Since the days of Metallica suing Napster, digital piracy has been on the forefront of the internet. Whether you’re a DJ or an avid movie watcher, downloading illegal files seems like no small deal. After all, there are literally millions of people who are downloading some sort of copyrighted content through illegal means as we speak. The biggest obstacle to overcome when it comes to this kind of file sharing is the ability to track and protect the files that we create that are copyrighted for a buyer’s use only. Unfortunately there’s no small answer for that.
While we can add in all the “watermarking” we want, someone, somewhere is going to have the technology or programming to remove it. Take for instance music through file sharing. As Napster came to be shut down and other file sharing programs such as Ares came out to play, music copyrighters found a way to protect their music by corrupting files. These files, once shared with others users, would simply come out sounding like garbled noise, making it useless to the user. However, there’s always one person who’s going to go through the tedious process of passing the music through a digital mixer of sorts and release an entirely different file for others to enjoy, making the effort to protect the music fruitless.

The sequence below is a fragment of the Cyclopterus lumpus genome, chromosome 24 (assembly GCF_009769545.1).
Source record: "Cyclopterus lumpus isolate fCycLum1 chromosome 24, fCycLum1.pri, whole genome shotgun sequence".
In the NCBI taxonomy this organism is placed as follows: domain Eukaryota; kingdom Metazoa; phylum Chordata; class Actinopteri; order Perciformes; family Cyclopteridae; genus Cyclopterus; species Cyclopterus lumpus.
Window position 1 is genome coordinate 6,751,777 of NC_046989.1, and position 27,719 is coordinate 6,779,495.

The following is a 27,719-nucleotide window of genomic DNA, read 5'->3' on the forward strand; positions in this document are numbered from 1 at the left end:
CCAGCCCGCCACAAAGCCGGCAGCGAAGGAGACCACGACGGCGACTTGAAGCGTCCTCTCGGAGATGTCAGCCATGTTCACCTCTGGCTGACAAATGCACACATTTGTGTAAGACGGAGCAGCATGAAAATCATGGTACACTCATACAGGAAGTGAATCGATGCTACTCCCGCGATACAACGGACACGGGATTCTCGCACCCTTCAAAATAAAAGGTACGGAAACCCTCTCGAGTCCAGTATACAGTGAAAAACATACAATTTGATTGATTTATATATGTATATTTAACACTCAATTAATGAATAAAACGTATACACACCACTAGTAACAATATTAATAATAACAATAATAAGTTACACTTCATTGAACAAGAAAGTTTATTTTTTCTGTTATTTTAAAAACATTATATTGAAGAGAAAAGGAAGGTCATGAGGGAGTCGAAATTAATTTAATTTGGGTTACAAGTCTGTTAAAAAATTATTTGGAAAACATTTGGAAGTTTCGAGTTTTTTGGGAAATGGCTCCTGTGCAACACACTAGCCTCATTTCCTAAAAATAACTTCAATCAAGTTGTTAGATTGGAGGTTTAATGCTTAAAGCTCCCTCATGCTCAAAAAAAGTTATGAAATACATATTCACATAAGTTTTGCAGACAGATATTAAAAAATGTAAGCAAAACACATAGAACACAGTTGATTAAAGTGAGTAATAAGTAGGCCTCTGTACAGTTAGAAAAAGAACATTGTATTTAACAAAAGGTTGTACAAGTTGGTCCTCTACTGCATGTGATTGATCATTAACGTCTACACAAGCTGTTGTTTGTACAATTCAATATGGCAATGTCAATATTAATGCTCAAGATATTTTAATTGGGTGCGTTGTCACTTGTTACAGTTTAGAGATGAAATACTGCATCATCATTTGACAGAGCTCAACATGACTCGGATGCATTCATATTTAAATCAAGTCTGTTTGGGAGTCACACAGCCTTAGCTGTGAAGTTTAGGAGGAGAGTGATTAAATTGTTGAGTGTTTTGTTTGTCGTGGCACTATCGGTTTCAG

However, not only are the makers of music, movies and programs taking an active step in protecting their content, but internet providers are doing the same in order to protect themselves from lawsuits. When watermarked files are released into the wild and downloaded, internet service providers can often catch the user in the act of downloading. Rather than going to court hassles, they simply block or slow down their internet connection, which can certainly teach an avid computer user about how illegal digital piracy actually is. What is the user going to say? “Give me back my internet connection so I can go back to illegally downloading files!”
Protecting copyrighted content from digital piracy has certainly come a long way since file sharing was first founded, but it’s also got a long way to go before users can no longer find a way around this protection.